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World Food Prize Paper on Zimbabwe Issues

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Submitted By LexiMcGregor12
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Alexis McGregor
Hoover High School
Des Moines, IA
Zimbabwe, Factor 7: Animal Agriculture

Zimbabwe: Overcoming Hunger Through the Improvement of Agricultural Education and the Issue Over Social Inequality

What is hunger? Many would probably say it is that mildly uncomfortable feeling that you get after not eating for a few hours. The majority of people use the phrase “I’m starving!” when they get this feeling. But what about the 805 million people in which “starving” means not knowing where their next meal is coming from. Agriculturalists and world food leaders now face a huge challenge: in feeding the 9 billion people who are projected to be on Earth by 2050 (Nat’l Geographic). Of the 196 sovereign countries in the world, 147 are considered underdeveloped and lack food security, Zimbabwe being one of them.

Zimbabwe is located in the southern portion of Africa, surrounded by Botswana, South Africa, Zambia, and Mozambique, making it a land-locked state. Zimbabwe has a total land area of 390,757 square miles and is home to 13,771,721 people (CIA World Factbook). The land is composed of mostly high plateaus with mountains in the east. With a tropical climate, the country has rainy seasons between November and March but is currently suffering from an extensive drought due to unreliable rainfall. The frequent droughts that occur throughout the year make it especially hard for farmers, ranchers, and families who depend on sustainable agriculture as their main source of income.

Despite the fact that Zimbabwe has the second highest growth rate in the world at 4.36 percent, the average Zimbabwean family only has 4.8 family members, with a 3.56 fertility rate (CIA World Factbook). In regard to age, 0 to 14-year-olds constitute the majority of the population at 38.4 percent. Families depend on the children because they are able to work on the family farms and produce food—the youth dependency ratio is 68.1 percent. Not all Zimbabweans endure the same living conditions. A majority of the families that live in the rural regions do not have fresh water, do not experience well paved roads, and do not have any modern means of transportation (everyculture.com). Urban families, on the other hand, make up 38.6 percent of the population and have better access to water and food markets (CIA WFB).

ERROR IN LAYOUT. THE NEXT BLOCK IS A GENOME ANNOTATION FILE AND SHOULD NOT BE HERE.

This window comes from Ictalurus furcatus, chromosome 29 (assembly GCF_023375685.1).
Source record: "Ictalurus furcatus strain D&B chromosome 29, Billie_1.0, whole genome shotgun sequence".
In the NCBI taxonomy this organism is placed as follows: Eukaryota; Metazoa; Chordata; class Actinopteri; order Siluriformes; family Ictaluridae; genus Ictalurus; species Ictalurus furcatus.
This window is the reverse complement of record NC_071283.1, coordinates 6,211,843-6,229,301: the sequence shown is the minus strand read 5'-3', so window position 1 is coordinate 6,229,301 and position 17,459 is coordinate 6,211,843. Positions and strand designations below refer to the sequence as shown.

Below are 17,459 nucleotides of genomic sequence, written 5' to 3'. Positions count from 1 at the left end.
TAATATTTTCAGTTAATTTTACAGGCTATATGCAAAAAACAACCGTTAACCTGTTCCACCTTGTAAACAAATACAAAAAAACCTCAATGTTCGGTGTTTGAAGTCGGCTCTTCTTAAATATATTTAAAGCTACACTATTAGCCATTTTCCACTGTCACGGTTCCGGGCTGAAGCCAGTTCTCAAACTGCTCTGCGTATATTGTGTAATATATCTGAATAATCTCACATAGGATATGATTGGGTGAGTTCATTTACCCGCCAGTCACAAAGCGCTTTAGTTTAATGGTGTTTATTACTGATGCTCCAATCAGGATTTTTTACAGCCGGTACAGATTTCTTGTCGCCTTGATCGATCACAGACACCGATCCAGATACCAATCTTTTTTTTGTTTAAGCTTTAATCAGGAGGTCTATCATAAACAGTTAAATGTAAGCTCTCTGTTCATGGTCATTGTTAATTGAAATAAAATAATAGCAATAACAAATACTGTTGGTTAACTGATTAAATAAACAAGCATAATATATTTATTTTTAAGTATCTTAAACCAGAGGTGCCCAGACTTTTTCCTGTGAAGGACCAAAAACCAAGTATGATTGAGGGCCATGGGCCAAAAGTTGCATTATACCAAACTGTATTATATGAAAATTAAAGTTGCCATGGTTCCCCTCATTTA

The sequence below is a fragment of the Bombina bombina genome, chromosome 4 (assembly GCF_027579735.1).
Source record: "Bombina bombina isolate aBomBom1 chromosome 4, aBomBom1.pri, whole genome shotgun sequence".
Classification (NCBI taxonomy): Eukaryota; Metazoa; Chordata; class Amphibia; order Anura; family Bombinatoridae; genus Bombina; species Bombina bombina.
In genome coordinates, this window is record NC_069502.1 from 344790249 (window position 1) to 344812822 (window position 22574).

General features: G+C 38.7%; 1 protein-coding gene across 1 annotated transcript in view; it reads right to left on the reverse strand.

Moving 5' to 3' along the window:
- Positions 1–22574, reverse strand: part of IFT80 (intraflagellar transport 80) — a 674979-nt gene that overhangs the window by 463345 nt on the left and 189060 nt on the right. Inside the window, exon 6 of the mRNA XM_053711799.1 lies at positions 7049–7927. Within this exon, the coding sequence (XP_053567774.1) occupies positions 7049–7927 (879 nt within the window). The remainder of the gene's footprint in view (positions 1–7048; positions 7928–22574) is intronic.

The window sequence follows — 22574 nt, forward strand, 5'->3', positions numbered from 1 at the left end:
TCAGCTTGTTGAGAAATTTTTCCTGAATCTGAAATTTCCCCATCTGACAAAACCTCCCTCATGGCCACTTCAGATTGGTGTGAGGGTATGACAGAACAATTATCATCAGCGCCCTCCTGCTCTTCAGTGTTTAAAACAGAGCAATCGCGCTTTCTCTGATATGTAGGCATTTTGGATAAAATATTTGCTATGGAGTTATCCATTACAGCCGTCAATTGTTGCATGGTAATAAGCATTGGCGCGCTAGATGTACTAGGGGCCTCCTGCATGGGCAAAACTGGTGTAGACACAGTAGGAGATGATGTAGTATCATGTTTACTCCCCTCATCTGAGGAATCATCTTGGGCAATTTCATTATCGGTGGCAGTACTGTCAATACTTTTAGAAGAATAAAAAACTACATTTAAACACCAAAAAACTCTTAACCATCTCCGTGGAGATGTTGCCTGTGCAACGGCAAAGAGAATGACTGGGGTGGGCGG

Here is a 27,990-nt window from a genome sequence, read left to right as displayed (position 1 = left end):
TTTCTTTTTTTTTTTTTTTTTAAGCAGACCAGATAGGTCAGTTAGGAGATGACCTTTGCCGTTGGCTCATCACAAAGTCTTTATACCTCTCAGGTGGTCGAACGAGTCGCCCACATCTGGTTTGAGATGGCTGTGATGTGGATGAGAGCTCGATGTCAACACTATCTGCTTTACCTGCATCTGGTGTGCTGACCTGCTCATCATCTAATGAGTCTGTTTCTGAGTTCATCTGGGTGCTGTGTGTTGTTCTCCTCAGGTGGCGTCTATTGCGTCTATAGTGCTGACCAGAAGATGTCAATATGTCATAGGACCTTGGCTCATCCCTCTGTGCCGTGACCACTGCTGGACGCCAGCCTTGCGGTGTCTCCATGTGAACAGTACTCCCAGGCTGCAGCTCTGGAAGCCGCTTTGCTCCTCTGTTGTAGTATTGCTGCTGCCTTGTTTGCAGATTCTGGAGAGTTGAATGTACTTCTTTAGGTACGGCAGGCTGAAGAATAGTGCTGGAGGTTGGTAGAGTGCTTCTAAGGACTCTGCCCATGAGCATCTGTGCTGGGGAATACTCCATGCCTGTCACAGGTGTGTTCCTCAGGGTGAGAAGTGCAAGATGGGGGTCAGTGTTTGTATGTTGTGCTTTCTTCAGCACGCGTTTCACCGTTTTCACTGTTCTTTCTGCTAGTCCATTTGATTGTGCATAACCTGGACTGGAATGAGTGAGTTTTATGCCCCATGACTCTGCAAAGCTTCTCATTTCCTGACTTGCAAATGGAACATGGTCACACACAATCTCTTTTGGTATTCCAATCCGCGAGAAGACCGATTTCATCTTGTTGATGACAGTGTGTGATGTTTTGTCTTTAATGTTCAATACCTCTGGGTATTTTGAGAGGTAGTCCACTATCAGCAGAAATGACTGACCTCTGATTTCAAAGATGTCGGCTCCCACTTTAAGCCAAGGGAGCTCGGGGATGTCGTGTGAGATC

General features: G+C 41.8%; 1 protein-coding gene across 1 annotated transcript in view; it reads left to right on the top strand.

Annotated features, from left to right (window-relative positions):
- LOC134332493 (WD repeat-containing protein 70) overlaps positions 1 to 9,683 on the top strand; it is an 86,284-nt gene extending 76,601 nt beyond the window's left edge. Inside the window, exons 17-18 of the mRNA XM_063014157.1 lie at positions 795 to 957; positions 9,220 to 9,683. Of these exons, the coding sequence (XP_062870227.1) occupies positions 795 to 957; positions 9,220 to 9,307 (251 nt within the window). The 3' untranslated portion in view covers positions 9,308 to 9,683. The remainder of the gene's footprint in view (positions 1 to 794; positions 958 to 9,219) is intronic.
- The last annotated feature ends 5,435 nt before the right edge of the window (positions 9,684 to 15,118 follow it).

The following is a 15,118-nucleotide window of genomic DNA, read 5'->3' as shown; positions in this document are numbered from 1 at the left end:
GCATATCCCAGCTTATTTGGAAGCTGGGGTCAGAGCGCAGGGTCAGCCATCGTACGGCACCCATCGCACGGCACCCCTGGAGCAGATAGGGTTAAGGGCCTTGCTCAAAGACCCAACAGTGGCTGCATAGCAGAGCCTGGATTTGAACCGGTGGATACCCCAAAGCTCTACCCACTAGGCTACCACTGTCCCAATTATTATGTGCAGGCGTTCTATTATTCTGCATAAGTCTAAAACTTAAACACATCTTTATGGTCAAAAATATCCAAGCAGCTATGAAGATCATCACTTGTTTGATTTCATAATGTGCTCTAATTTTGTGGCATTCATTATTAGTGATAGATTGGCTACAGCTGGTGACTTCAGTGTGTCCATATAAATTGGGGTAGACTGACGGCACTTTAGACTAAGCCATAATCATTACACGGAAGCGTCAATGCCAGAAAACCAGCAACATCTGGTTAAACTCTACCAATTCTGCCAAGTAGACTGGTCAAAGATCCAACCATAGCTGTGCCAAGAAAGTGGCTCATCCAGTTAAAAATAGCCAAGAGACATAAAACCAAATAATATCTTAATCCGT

While the people of Zimbabwe experience varying access to resources overall, the country’s food culture does not embody the same diversity. Though there are some people that consume bread and rice, maize, a flour made by grinding corn, is the staple food for many citizens. Maize, also called mealie-meal, is used to make thick porridges, comprised of vegetables, meat, onions, tomatoes, and peanuts (Our Africa). The estimated diet of a Zimbabwean is 6 percent animal sources and 50 percent staple foods. Between 25 and 35 percent of the total population of Zimbabwe is malnourished, which is high according to a map published by the United Nations (WFP). Many of 1 to 6-year-olds show signs for subclinical vitamin A deficiency, and many pregnant women have high iron deficiency (Tulane Education).